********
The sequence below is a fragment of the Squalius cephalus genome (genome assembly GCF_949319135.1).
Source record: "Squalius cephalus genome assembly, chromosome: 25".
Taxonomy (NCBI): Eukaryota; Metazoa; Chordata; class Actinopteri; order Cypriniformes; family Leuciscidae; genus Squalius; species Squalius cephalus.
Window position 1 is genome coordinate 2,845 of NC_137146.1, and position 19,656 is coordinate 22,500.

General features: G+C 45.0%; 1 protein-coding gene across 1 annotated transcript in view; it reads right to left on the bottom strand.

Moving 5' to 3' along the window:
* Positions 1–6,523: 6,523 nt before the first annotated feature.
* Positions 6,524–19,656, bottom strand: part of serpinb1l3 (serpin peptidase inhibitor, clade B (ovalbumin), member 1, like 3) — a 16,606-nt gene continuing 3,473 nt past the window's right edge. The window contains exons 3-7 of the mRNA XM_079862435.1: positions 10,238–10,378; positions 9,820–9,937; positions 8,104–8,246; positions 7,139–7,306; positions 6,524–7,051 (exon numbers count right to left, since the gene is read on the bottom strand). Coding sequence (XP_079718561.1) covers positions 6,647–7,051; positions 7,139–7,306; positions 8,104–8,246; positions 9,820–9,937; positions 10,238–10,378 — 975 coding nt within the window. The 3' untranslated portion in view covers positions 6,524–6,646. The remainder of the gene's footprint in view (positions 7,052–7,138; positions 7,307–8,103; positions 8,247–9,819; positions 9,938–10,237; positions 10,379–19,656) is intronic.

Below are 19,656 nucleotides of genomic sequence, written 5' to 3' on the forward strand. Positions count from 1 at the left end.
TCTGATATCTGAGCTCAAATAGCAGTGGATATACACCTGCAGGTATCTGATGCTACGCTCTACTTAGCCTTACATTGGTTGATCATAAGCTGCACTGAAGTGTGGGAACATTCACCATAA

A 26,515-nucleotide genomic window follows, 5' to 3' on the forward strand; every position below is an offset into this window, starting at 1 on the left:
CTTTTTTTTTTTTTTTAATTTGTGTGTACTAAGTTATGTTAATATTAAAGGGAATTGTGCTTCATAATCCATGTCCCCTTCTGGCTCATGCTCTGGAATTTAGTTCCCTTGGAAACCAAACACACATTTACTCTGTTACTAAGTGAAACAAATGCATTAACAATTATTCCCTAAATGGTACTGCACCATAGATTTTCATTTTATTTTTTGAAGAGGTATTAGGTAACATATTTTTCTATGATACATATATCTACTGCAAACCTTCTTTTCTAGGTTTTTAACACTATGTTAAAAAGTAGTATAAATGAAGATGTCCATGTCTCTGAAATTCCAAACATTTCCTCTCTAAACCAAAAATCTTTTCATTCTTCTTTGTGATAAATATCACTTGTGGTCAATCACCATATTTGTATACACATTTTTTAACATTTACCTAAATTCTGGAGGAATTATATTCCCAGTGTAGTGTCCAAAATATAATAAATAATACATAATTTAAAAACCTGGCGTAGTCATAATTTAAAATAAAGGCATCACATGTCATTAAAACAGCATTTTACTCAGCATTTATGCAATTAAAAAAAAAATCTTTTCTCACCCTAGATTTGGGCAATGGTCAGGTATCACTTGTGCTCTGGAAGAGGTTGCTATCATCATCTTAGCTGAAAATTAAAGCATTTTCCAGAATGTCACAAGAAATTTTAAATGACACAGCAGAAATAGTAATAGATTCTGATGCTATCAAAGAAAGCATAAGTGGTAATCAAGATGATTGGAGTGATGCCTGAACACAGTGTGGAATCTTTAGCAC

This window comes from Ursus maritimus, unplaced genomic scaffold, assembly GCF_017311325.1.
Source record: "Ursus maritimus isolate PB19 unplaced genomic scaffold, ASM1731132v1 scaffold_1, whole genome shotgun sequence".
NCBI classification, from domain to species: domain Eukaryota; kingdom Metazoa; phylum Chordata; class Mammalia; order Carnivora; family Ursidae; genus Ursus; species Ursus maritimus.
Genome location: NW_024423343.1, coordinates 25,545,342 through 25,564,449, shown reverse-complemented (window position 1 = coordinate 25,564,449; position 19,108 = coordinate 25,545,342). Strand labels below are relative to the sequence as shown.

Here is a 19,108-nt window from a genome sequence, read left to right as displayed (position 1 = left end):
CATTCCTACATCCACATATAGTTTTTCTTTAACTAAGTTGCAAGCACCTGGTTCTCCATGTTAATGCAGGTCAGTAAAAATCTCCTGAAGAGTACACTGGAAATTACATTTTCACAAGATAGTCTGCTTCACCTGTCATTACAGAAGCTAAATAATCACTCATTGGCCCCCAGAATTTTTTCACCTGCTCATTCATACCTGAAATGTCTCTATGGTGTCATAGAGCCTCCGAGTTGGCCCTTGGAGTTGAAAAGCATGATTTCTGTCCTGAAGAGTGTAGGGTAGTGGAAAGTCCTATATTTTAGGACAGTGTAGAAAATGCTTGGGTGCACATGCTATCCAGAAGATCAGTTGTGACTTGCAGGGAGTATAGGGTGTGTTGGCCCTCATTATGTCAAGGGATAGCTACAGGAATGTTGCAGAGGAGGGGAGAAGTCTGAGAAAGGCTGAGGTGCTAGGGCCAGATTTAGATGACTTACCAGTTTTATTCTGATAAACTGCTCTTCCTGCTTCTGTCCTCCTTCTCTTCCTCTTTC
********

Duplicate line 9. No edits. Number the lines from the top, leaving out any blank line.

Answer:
Below are 19,656 nucleotides of genomic sequence, written 5' to 3' on the forward strand. Positions count from 1 at the left end.